Monthly Archives: June 2017

Do I Need a License to Consult???

Some times yes … sometimes no… sometimes maybe… Here is a quick overview:

–If you are a business consultant, you probably don’t need a license other than possible tax licenses. There are no licensing boards for business consultants.

–If you are a professional consultant, however, you may need a license before offering your services to the public. In certain professions it is mandatory – don’t even think of practicing medicine or law without a license.

In other professions like engineering or accounting, while legally mandated it is not always enforced. But don’t use the title PE (Professional Engineer) or CPA (Certified Public Accountant) unless you are licensed – you will invite the wrath of licensing boards.

Nevertheless, I often encourage my engineering colleagues to pursue a PE license. The following comment expands on why I do so. This was in response to a rather heated discussion on an engineering blog on the necessity of a PE license.

Glad to hear of your success against some clearly overreaching bureaucrats.

I say that as a PE/EE. Did getting my PE license make me a smarter engineer? No, but it did provide credibility when I started a consulting engineering firm 30 years ago, just like a CPA does for an accountant. It also has opened more than a few doors.

The PE license is valuable if you work for a consulting firm. This happened to an electronics design colleague (PE/EE) some years ago. He obtained his PE as a personal goal, not needing it while working for defense contractors.

Laid off in a slump, prospects were grim. That is, until he inquired at an engineering consulting firm, where most of their PEs were in electrical power. The firm was ecstatic to hire a PE/EE with electronics experience, to handle building electronics systems. Thus began a new and satisfying career.

As such, I often recommend the PE license — you never know when it might be useful. (Says the engineer who was laid off twice before he finally wised up and started consulting.)

More details on the engineer above here. Remember, when consulting it is all about credibility and visibility. Licenses and other valid credentials enhance that credibility.

P.S. Will be slowing down for the summer. Have grandkid plans, and hope to get in some RV time too. Best wishes for your summer too!

© 2017, jumptoconsulting.com. All rights reserved.

Consulting Fee Study…

Here is a link to a recent fee study by Consulting Success.

While this blog focuses on general business consulting, technical consultants should find this of use as well.

FYI, typical fees at Kimmel Gerke Associates were project based. Typical projects were in the $5,000 – $20,000 range and up. Typical annual compensations exceeded our corporate salaries, plus providing retirement funding, profits, and tax benefits.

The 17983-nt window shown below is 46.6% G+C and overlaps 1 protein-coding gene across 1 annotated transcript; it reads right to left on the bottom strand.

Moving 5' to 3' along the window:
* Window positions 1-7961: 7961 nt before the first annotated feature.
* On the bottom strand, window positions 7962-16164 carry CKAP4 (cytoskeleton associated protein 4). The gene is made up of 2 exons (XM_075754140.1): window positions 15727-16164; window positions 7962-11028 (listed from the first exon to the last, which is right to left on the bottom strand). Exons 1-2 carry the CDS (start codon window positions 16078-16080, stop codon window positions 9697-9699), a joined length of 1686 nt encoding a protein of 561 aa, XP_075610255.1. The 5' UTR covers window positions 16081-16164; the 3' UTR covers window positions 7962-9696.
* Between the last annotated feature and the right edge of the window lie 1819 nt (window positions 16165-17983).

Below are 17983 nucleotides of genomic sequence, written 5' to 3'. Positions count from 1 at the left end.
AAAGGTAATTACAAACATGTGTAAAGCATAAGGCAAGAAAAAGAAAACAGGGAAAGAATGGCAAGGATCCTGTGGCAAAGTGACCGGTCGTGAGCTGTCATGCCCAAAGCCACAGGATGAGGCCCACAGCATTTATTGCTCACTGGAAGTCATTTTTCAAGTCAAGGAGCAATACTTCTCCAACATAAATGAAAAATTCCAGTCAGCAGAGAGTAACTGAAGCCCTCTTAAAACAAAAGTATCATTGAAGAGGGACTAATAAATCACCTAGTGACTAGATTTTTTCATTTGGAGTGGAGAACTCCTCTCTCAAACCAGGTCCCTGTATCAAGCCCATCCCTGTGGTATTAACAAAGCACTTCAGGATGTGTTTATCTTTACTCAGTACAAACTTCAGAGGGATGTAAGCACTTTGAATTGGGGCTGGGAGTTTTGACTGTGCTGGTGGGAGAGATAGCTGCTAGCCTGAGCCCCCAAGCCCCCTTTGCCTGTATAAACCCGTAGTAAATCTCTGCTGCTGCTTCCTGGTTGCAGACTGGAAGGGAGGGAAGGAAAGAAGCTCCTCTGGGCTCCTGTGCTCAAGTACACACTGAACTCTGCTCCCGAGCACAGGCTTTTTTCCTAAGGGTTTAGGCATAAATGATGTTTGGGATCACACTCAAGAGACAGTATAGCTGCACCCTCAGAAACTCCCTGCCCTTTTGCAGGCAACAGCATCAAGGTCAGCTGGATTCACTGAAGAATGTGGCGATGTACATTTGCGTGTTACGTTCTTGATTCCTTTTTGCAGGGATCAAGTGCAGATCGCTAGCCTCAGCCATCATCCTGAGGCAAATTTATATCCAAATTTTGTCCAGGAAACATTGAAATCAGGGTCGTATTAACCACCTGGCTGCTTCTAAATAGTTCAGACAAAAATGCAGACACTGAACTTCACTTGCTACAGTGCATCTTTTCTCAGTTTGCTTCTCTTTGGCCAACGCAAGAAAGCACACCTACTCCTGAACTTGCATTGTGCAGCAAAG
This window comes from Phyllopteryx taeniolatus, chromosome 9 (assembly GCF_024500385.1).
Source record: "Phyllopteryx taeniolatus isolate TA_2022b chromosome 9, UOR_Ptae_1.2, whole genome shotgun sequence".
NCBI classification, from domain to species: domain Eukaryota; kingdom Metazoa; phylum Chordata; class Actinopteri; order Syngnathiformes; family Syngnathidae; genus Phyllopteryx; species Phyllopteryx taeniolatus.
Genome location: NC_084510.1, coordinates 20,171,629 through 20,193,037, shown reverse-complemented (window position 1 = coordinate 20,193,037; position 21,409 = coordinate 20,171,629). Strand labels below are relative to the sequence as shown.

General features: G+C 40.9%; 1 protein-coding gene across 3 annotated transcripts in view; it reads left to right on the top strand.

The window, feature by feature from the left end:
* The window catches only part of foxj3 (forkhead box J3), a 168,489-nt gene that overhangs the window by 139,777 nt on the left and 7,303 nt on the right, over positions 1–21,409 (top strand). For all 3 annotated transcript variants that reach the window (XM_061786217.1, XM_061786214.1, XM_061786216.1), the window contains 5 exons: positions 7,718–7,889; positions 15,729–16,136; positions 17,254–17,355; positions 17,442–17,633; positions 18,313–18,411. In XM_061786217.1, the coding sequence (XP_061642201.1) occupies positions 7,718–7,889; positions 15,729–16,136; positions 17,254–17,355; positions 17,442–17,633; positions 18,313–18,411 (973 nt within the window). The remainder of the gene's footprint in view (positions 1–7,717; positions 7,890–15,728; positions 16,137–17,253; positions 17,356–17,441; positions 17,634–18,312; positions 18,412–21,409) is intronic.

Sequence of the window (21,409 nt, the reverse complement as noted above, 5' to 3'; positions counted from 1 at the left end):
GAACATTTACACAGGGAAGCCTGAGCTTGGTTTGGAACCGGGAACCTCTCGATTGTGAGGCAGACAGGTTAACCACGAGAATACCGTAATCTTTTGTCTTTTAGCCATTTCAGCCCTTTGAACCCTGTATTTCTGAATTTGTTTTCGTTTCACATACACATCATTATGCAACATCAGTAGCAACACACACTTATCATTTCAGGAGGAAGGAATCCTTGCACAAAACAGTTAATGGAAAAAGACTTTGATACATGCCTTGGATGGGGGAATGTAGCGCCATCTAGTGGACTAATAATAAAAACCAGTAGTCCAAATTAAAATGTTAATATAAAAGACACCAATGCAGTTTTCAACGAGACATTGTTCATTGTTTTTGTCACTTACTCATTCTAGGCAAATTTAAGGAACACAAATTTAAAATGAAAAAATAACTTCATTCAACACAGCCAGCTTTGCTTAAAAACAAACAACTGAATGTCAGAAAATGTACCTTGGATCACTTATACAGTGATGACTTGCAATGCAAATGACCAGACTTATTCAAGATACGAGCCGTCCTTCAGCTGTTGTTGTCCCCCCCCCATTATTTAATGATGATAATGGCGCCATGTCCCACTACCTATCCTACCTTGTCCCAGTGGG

As such, we did better than staying “employed.” Plus we had a lot more fun and freedom.

Not bragging — just saying it can be done. But it doesn’t happen overnight or without some work. You first need to build “credibility and visibility.”

Never too soon to start the process, so ask “What can I do TODAY?” Best wishes…


Here are three posts to help you start…


P.S. May slow down here for the summer, but stay tuned as I continue to share  thoughts on making your own JumpToConsulting.

© 2017, jumptoconsulting.com. All rights reserved.

On Competitive Advantages and other Buzzwords…

Time for a mini-rant, against advice often promoted by those wanting to sell you something.

For years, it was very popular in marketing circles to identify your USP (Unique Sales Proposition.) Large management consulting firms and their MBAs loved the term.

Later, that morphed into the UBP (Unique Buying Proposition) as the marketers realized the focus should be on the customer, not the product or service. At least it was a start.

Today, I read yet another marketing blog post that emphasized more buzzwords. (Be Unique, be the Thought Leader, blah, blah, blah…) The post segued into Positioning, Differentiation, Branding, etc. It even offered a comprehensive course on the topics.

But does all this apply to the small consulting firm? Often not, in my opinion. In fact, I suspect the overemphasis on buzzwords may prevent some considering consulting from actually jumping in. Paralysis by analysis.

Consider a surgeon. Does he/she need to be unique — the only specialist in the field or the most highly renowned surgeon in the world? Of course not. The surgeon simply needs to be able to help the patient. Isn’t that what consulting is all about?

Like the overworked Thought Leadership term, these attributes are not be necessary to start a small consulting firm. All you really need is Visibility & Credibility. These can be easily achieved with a bit of effort and some simple lead generation techniques.

So don’t let the fear of not being Unique, Differentiated, or Positioned stop you. While the buzzwords may apply to large consulting firms, they may not apply to you.

Pick your niches, start your marketing, and jump in. Time better spent than mastering another buzzword.

<End of rant>

P.S. Still not sure? Jump in part-time as a side-hustle. I did that for almost ten years, which greatly facilitated my full-time JumpToConsulting thirty years ago.

© 2017, jumptoconsulting.com. All rights reserved.